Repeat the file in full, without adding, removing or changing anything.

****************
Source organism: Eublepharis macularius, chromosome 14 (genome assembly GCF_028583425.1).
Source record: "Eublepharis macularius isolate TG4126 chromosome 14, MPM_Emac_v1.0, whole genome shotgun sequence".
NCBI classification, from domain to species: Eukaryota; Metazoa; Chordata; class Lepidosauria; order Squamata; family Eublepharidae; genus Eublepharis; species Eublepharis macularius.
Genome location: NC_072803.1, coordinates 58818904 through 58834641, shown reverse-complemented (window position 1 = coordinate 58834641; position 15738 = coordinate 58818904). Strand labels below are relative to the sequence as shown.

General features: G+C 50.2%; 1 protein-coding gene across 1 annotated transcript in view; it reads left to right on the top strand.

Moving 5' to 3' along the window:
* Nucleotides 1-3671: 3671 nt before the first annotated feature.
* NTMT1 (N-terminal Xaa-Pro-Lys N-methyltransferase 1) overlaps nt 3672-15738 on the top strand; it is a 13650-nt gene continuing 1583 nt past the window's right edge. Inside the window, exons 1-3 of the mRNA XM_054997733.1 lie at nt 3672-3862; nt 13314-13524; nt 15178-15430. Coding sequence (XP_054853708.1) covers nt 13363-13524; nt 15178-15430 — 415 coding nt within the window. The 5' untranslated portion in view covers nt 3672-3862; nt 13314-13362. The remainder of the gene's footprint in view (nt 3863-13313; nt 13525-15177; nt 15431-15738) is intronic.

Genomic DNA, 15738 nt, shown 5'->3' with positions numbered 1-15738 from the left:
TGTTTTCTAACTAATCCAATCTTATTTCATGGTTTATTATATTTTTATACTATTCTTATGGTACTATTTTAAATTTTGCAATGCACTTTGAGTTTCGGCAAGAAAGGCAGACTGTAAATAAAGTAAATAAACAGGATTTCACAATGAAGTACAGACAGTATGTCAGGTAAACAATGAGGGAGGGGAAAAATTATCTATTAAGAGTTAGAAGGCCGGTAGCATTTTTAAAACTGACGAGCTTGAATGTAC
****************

Source organism: Eublepharis macularius, chromosome 14 (genome assembly GCF_028583425.1).
Source record: "Eublepharis macularius isolate TG4126 chromosome 14, MPM_Emac_v1.0, whole genome shotgun sequence".
NCBI classification, from domain to species: Eukaryota; Metazoa; Chordata; class Lepidosauria; order Squamata; family Eublepharidae; genus Eublepharis; species Eublepharis macularius.
Genome location: NC_072803.1, coordinates 58818904 through 58834641, shown reverse-complemented (window position 1 = coordinate 58834641; position 15738 = coordinate 58818904). Strand labels below are relative to the sequence as shown.

General features: G+C 50.2%; 1 protein-coding gene across 1 annotated transcript in view; it reads left to right on the top strand.

Moving 5' to 3' along the window:
* Nucleotides 1-3671: 3671 nt before the first annotated feature.
* NTMT1 (N-terminal Xaa-Pro-Lys N-methyltransferase 1) overlaps nt 3672-15738 on the top strand; it is a 13650-nt gene continuing 1583 nt past the window's right edge. Inside the window, exons 1-3 of the mRNA XM_054997733.1 lie at nt 3672-3862; nt 13314-13524; nt 15178-15430. Coding sequence (XP_054853708.1) covers nt 13363-13524; nt 15178-15430 — 415 coding nt within the window. The 5' untranslated portion in view covers nt 3672-3862; nt 13314-13362. The remainder of the gene's footprint in view (nt 3863-13313; nt 13525-15177; nt 15431-15738) is intronic.

Genomic DNA, 15738 nt, shown 5'->3' with positions numbered 1-15738 from the left:
TGTTTTCTAACTAATCCAATCTTATTTCATGGTTTATTATATTTTTATACTATTCTTATGGTACTATTTTAAATTTTGCAATGCACTTTGAGTTTCGGCAAGAAAGGCAGACTGTAAATAAAGTAAATAAACAGGATTTCACAATGAAGTACAGACAGTATGTCAGGTAAACAATGAGGGAGGGGAAAAATTATCTATTAAGAGTTAGAAGGCCGGTAGCATTTTTAAAACTGACGAGCTTGAATGTAC